Investing in the stock market

These securities generally consist of shares or bonds (which can be grouped together in the form of SICAVs, UCITS or FCPs) but also less prevalent securities such as Bons, Warrants, Trackers …

The securities account can also be referred to as the “financial instruments account” or the “ordinary securities account” (as opposed to the PEA).

Caution, investing in the stock market requires knowledge and acceptance of the particular risks associated with it. Before investing in this market, it may be useful to discuss this with your bank advisor, a wealth manager, or to obtain information from relevant organizations. Moreover, since the taxation of transferable securities changes regularly, a regular point in its portfolio by a professional is certainly a good patrimonial approach.

The securities account can be managed directly on the Internet by its holder: from banks specializing in on-line brokerage or from traditional institutions. Scholarship orders can also be placed on the telephone or in the branch with its customer manager.

The objective of this account is to diversify its assets and possibly to obtain better returns than those offered by more traditional accounts such as savings books.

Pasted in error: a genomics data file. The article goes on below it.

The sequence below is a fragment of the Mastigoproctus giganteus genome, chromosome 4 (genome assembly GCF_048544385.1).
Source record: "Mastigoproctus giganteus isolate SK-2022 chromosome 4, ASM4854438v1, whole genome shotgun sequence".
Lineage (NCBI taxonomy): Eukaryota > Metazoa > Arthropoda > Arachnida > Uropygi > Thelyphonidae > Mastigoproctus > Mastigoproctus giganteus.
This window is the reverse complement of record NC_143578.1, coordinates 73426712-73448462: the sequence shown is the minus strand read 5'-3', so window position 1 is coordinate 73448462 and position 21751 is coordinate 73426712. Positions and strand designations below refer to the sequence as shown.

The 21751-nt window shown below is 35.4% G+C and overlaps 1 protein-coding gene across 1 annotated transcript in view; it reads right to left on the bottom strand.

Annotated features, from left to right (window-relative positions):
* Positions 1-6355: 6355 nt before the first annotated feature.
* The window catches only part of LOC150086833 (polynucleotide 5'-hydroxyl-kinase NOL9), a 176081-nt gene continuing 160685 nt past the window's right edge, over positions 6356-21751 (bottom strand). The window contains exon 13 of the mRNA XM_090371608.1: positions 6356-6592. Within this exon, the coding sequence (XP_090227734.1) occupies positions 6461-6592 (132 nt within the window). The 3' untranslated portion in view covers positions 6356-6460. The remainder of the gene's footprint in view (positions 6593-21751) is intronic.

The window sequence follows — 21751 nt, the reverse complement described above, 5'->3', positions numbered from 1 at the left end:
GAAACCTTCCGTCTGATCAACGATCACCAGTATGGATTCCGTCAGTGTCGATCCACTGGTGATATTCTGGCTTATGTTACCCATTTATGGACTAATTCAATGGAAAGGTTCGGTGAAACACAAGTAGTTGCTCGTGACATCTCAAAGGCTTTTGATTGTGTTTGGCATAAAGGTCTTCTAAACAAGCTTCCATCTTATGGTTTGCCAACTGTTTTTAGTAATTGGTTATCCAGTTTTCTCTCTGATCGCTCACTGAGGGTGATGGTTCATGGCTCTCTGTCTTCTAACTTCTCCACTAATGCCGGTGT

Characteristics of the Securities Account

The securities account is linked to a current account (or deposit account) which makes it possible to carry out the buying and selling transactions by debiting or crediting the amount of these transactions. This current account can be specially dedicated to the operation of the securities account or be the one you use for everyday common operations.

The custody account is generally presented in the same form as a current account, namely:

Individual account: only one person owns the account and it alone can carry out the operations,
Joint Account: two persons are holders and each can carry out the operations independently of the other,
Indivis Account: An undivided account assumes that all account holders (at least 2) must give their approval for an operation to be carried out; The undivided account is often used in an estate where the heirs receive the account of a parent.
Securities accounts may also be held in bare ownership or usufruct (generally as a result of a succession or a gift).

It is also possible to give a power of attorney to a third party to carry out operations as is done on the books and current account.

A person can own as many securities accounts as he or she wants in as many financial institutions offering them. There is no minimum age to subscribe and there is no ceiling that hinders investment (unlike the PEA).

There are two different tax systems: Taxation relating to the sale of transferable securities (capital gains) and that applicable to income from shares or bonds (income from transferable securities).